Estates are comprised of many different assets including homes, bank accounts [Bank of America, Union Bank and others], life insurance [Farmers, State Farm and others], and personal property such as jewelry, artwork, cars, and boats. Sometimes what causes the most squabbles among family members after a death is not the real property or cash but such things as jewelry, collectibles, or other items of strictly sentimental value such as grandma’s ring or grandpa’s gun.
Unless you have left specific instructions as to your personal property in your will or trust, usually it will be divided equally among your beneficiaries. But what is equally? How do you value a family heirloom? As an example, Rosa Parks (who you may remember started the civil rights movement in 1955 when she refused to surrender her seat on a bus to a white rider) had in her estate china that was used when she dined with then President Clinton. How does one determine the value of that particular piece of Wedgwood china? What about Grandma’s ring? Something that may be priceless to a beneficiary because of its sentimental value may be worthless in terms of its appraised value. What if two or more beneficiaries want the same item and won’t budge?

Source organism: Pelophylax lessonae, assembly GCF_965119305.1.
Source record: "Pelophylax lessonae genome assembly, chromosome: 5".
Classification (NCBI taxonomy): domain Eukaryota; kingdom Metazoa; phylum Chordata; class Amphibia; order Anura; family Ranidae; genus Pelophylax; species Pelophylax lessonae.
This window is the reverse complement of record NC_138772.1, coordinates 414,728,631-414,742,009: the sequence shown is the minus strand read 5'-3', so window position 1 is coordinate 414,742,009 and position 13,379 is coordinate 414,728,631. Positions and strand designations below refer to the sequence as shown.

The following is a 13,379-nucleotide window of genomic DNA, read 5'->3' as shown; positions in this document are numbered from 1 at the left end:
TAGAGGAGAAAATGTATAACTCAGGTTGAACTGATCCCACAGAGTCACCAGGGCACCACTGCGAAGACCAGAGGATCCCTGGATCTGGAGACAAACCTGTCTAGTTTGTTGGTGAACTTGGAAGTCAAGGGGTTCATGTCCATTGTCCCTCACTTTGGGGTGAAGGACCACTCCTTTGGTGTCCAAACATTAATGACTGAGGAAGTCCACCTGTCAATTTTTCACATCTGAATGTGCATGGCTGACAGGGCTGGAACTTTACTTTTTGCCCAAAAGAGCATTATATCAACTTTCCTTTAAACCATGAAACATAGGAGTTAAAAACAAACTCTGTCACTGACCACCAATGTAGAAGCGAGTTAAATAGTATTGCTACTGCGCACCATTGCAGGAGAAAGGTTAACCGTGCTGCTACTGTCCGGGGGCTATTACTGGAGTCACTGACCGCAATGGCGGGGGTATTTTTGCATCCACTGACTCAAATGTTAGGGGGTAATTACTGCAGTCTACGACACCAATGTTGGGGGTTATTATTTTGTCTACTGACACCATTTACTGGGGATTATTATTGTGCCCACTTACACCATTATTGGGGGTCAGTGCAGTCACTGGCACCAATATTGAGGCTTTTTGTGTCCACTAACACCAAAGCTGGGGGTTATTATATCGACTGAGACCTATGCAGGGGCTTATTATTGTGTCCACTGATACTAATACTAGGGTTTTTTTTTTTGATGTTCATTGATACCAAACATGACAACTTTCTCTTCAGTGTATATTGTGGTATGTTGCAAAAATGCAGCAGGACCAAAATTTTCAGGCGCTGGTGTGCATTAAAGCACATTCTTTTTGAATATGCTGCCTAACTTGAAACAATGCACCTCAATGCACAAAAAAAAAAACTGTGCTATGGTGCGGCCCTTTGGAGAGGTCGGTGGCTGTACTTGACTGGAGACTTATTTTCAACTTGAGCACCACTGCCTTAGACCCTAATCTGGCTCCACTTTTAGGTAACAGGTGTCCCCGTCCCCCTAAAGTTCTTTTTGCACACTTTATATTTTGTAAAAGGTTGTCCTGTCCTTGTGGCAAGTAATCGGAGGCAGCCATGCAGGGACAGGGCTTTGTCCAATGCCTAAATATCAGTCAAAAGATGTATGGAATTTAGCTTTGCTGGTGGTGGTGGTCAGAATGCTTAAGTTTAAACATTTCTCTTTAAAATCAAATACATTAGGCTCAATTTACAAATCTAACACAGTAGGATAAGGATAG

If you have specific items of personal property that you want to give to particular people upon your death, you can make specific bequests in your will or trust. Usually however, people have too many items of personal property to list them all in their will or trust. Or they may acquire other personal property after they execute their will or trust or want to change their mind at some point about certain gifts.
To minimize any potential family squabbles, consider making specific bequests of valuable property in your will or trust. You also can include in your estate planning documents a Personal Property Memorandum which lists the intended recipients of your various items of personal property and should be a part of any trust package. At Law Office of Scott C. Soady, A Professional Corporation, our estate planning attorneys can assist you with issues relating to disposition of personal property upon your death or with any other estate planning issue. Call or e mail us for a complimentary consultation.